What I will tell you is that using EFT will give you clarity. It will allow you to be passionate about your work, without being angry or judgmental. And it’s easy to teach. It can be used by one person, or a group of people. Imagine a room full of adversaries, each side hanging on tenaciously to its position… what if someone were to do a group EFT clearing… it happens all the time in seminars to wonderful effect. In fact, the more people doing EFT, the more power it seems to have. It requires the suspension of disbelief, as it involves saying affirmations and tapping on key acupuncture meridian points. Some people might feel foolish… but if a few people are on board, the rest often join in. And it’s excellent at moving what seem to be intractable conflicts.

I use it often in my practice with couples. And just spending a few minutes, perhaps five or ten, doing EFT, allows them both to see things more clearly from the other person’s point of view. I see this over and over again. Even with a single client, a few rounds will have them saying things like: I guess he was doing his best; I suppose her own childhood makes it difficult for her to do the right thing; I don’t really feel angry at him now. In fact, I feel a bit sorry for him; I suppose it’s not that big a deal.

The Chinese word for conflict is two symbols: one means danger, the other, opportunity. In order to see the opportunities, however, we have to be clear-headed, we have to be calm, and we have to leave our own needs and emotions out of it. EFT makes that a lot easier to do.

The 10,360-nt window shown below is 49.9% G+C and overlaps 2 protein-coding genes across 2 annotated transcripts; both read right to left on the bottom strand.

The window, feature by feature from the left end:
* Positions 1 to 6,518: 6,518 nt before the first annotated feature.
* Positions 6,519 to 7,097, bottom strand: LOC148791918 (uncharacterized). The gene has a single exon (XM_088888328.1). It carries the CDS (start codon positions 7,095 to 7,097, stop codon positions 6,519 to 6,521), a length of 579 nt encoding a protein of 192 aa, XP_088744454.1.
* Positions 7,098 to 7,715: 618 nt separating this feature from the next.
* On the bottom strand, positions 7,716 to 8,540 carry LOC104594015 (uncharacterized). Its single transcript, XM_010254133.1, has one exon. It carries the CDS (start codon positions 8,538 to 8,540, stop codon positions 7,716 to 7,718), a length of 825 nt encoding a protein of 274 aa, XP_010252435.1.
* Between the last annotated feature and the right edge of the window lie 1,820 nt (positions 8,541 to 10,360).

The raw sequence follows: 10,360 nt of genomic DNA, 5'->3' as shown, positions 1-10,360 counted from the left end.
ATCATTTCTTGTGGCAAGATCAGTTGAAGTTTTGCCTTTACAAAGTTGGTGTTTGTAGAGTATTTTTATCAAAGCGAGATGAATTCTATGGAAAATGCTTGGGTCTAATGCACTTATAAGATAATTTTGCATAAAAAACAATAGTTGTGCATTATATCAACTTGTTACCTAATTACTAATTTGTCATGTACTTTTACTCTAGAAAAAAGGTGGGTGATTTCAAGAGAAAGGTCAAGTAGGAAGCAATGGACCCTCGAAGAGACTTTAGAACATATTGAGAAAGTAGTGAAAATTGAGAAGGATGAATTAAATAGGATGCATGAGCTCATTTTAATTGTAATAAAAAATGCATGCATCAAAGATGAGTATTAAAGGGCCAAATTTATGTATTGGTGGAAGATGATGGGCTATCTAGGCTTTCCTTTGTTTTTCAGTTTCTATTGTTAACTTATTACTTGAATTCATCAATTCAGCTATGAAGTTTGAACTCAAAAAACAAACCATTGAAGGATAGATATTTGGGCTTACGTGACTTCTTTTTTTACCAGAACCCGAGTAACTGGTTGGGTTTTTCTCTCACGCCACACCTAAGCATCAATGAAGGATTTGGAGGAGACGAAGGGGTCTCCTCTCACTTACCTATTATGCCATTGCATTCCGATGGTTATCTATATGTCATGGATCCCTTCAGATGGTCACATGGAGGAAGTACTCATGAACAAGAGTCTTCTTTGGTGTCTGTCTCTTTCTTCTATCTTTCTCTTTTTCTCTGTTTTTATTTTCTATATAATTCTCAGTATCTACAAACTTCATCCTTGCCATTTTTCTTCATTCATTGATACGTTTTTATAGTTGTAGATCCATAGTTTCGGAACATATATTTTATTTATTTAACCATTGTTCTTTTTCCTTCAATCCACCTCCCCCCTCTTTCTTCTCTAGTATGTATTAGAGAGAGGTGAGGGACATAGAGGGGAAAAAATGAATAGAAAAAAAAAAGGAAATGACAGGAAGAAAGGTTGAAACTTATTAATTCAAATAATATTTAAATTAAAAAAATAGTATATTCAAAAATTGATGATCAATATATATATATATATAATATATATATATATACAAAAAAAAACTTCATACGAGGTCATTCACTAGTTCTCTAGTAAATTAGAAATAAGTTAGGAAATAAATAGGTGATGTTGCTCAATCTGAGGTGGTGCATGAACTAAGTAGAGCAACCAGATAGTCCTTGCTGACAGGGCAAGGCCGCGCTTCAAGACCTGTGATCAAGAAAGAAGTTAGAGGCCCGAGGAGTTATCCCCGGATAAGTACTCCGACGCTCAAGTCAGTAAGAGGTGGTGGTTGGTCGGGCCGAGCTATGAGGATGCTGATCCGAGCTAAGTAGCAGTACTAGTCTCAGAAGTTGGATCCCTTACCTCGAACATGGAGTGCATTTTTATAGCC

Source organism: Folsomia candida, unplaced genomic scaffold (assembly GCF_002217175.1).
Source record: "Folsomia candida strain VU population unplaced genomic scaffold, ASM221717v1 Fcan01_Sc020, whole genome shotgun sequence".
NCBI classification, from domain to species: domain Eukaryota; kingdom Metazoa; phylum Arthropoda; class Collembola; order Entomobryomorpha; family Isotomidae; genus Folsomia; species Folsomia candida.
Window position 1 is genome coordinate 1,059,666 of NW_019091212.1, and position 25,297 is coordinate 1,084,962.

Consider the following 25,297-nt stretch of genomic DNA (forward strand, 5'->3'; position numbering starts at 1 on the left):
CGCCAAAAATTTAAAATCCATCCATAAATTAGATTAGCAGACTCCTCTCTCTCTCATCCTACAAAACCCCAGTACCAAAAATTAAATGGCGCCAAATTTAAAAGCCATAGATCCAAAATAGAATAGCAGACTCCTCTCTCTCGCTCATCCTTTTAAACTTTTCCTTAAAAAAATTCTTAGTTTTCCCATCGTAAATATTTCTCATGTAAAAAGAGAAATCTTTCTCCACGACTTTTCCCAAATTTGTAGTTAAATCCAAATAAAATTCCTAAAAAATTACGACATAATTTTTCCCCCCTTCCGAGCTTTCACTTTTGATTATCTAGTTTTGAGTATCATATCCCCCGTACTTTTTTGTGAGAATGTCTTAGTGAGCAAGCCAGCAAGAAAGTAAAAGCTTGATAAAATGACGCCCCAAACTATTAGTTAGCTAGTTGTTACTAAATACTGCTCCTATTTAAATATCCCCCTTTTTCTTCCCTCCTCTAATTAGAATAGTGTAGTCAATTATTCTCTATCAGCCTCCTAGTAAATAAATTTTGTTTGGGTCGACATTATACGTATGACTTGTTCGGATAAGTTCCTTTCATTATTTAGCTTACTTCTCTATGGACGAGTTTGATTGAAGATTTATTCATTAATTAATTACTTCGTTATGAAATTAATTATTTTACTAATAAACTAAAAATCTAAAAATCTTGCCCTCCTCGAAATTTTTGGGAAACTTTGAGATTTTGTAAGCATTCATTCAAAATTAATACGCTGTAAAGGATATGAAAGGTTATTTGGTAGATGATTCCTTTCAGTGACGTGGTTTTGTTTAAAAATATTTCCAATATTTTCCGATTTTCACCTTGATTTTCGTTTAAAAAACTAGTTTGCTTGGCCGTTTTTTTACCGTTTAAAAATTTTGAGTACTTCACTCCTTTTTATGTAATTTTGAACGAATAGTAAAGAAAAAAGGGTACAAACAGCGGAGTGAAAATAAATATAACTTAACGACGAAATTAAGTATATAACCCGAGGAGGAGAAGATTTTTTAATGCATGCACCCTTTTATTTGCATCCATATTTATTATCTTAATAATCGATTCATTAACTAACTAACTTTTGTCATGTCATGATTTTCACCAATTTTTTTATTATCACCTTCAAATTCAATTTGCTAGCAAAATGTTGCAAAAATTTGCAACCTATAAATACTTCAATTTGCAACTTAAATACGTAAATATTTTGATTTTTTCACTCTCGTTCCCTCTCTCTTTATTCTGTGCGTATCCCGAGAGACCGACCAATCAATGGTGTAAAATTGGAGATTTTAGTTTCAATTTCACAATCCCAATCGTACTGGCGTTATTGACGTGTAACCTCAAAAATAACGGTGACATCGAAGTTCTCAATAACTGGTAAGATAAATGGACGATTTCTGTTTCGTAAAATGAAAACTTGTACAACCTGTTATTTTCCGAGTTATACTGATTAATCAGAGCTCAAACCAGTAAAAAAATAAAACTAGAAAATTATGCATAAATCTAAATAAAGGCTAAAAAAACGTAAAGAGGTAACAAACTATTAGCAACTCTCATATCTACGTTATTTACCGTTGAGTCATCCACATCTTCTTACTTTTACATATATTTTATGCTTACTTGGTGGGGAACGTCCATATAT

Sandra Lewis, MA, has a psychotherapy practice in Toronto and Newmarket , Ontario , where she works with teens, adults and couples on anxiety, depression, work and relationship conflicts and psychosomatic illnesses. She is a clinical member of the Ontario Soc. Of Psychotherapists, sits on the board of Conflict Resolution Network Canada and is the editor of their headline news service (crnetwork.ca). Her Masters Degree is in Conflict Analysis and Management. She can be reached at slewis@crnetwork.ca or through her website www.artemistherapy.com


Emotional Freedom Technique is an energy healing technique refined from TFT (Thought Field Therapy) and brought into wide usage by an American named Gary Craig (see www.emofree.com ).  In his words, "Even though EFT violates just about every conventional belief out there, the results remain remarkable...My jaw still drops [after 12 years]". EFT is an emotional form of acupuncture using tapping instead of needles to stimulate key meridian energy points, on the premise that the cause of many negative emotions is a disruption in the body's energy system. It is a surprisingly fast way to eliminate negative feelings, no matter how entrenched they may seem. Startling relief usually occurs within the first session. As well, this is a method that is easily taught to clients who can use it on their own, whenever they start to feel upset or overwhelmed. It works extremely well with children.